SQL Server 2008 introduced sparse columns as a method to reduce storage for null values and provide more extensible schemas. The trade-off is that there is additional overhead when you store and retrieve non-NULL values. I was interested in understanding the cost for storing non-NULL values, after talking to a customer who was using this data type in a staging environment. They’re looking to optimize write performance, and I wondered whether the use of sparse columns had any effect, as their method required inserting a row into the table, then updating it. I created a contrived example for this demo, explained below, to determine if this was a good methodology for them to use.
As a quick review, remember that when you create a column for a table which allows NULL values, if it is a fixed-length column (e.g. an INT), it will always consume the whole column width on the page even when the column is NULL. If it is a variable-length column (e.g. VARCHAR), it will consume at least two bytes in the column offset array when NULL, unless the columns are after the last populated column (see Kimberly’s blog post Column order doesn't matter…generally, but – IT DEPENDS). A sparse column does not require any space on the page for NULL values, whether it’s a fixed-length or variable-length column, and regardless of what other columns are populated in the table. The trade off is that when a sparse column is populated, it takes four (4) more bytes of storage than a non-sparse column. For example:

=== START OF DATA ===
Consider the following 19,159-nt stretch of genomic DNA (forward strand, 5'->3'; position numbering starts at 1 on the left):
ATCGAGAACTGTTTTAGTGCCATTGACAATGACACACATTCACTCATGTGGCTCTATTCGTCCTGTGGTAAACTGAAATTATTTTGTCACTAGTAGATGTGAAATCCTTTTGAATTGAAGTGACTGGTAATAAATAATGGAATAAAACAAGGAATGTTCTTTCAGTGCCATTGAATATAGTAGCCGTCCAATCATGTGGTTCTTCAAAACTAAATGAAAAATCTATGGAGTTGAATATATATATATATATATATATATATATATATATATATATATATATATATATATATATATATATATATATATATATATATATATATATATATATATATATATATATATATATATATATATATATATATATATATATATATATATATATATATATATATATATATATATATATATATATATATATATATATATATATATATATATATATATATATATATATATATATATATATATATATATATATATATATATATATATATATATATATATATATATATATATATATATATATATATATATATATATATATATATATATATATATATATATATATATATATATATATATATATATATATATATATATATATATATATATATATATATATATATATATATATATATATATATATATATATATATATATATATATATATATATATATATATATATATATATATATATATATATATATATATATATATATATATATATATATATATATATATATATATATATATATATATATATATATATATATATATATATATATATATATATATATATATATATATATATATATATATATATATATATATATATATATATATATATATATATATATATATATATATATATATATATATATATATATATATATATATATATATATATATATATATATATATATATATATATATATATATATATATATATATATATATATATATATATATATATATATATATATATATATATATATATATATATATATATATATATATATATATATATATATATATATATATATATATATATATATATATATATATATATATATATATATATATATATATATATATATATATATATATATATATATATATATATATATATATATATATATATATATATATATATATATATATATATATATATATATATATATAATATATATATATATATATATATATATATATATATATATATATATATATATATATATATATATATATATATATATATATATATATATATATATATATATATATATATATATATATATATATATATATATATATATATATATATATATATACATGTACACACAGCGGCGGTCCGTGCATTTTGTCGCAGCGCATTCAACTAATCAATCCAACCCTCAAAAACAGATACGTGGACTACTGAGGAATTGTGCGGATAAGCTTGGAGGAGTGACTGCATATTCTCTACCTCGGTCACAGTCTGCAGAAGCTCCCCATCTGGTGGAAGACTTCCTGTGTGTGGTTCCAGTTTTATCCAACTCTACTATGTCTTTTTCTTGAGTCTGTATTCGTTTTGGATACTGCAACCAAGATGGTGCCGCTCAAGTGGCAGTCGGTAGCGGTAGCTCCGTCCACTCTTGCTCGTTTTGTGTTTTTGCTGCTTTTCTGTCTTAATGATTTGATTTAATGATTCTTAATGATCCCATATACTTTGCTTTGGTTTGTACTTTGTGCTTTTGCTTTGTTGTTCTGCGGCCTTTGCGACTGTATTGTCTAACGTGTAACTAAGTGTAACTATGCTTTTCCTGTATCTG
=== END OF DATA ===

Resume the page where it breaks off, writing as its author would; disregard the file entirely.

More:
|Column type||Storage requirement|
|BIGINT column, non-sparse, with no value||8 bytes|
|BIGINT column, non-sparse, with a value||8 bytes|
|BIGINT column, sparse, with no value||0 bytes|
|BIGINT column, sparse, with a value||12 bytes|
Therefore, it’s essential to confirm that the storage benefit outweighs the potential performance hit of retrieval – which may be negligible based on the balance of reads and writes against the data. The estimated space savings for different data types is documented in the Books Online link provided above.
I set up four different scenarios for testing, described below, and every table had an ID column (INT), a Name column (VARCHAR(100)), and a Type column (INT), and then 997 NULLABLE columns.
|Test ID||Table Description||DML Operations|
|1||997 columns of INT data type, NULLABLE, non-sparse||Insert one row at a time, populating ID, Name, Type, and ten (10) random NULLABLE columns|
|2||997 columns of INT data type, NULLABLE, sparse||Insert one row at a time, populating ID, Name, Type, and ten (10) random NULLABLE columns|
|3||997 columns of INT data type, NULLABLE, non-sparse||Insert one row at a time, populating ID, Name, Type only, then update the row, adding values for ten (10) random NULLABLE columns|
|4||997 columns of INT data type, NULLABLE, sparse||Insert one row at a time, populating ID, Name, Type only, then update the row, adding values for ten (10) random NULLABLE columns|
|5||997 columns of VARCHAR data type, NULLABLE, non-sparse||Insert one row at a time, populating ID, Name, Type, and ten (10) random NULLABLE columns|
|6||997 columns of VARCHAR data type, NULLABLE, sparse||Insert one row at a time, populating ID, Name, Type, and ten (10) random NULLABLE columns|
|7||997 columns of VARCHAR data type, NULLABLE, non-sparse||Insert one row at a time, populating ID, Name, Type only, then update the row, adding values for ten (10) random NULLABLE columns|
|8||997 columns of VARCHAR data type, NULLABLE, sparse|
Each test was run twice with a data set of 10 million rows. The attached scripts can be used to replicate testing, and the steps were as follows for each test:
- Create a new database with pre-sized data and log files
- Create the appropriate table
- Snapshot wait statistics and file statistics
- Note the start time
- Execute the DML (one insert, or one insert and one update) for 10 million rows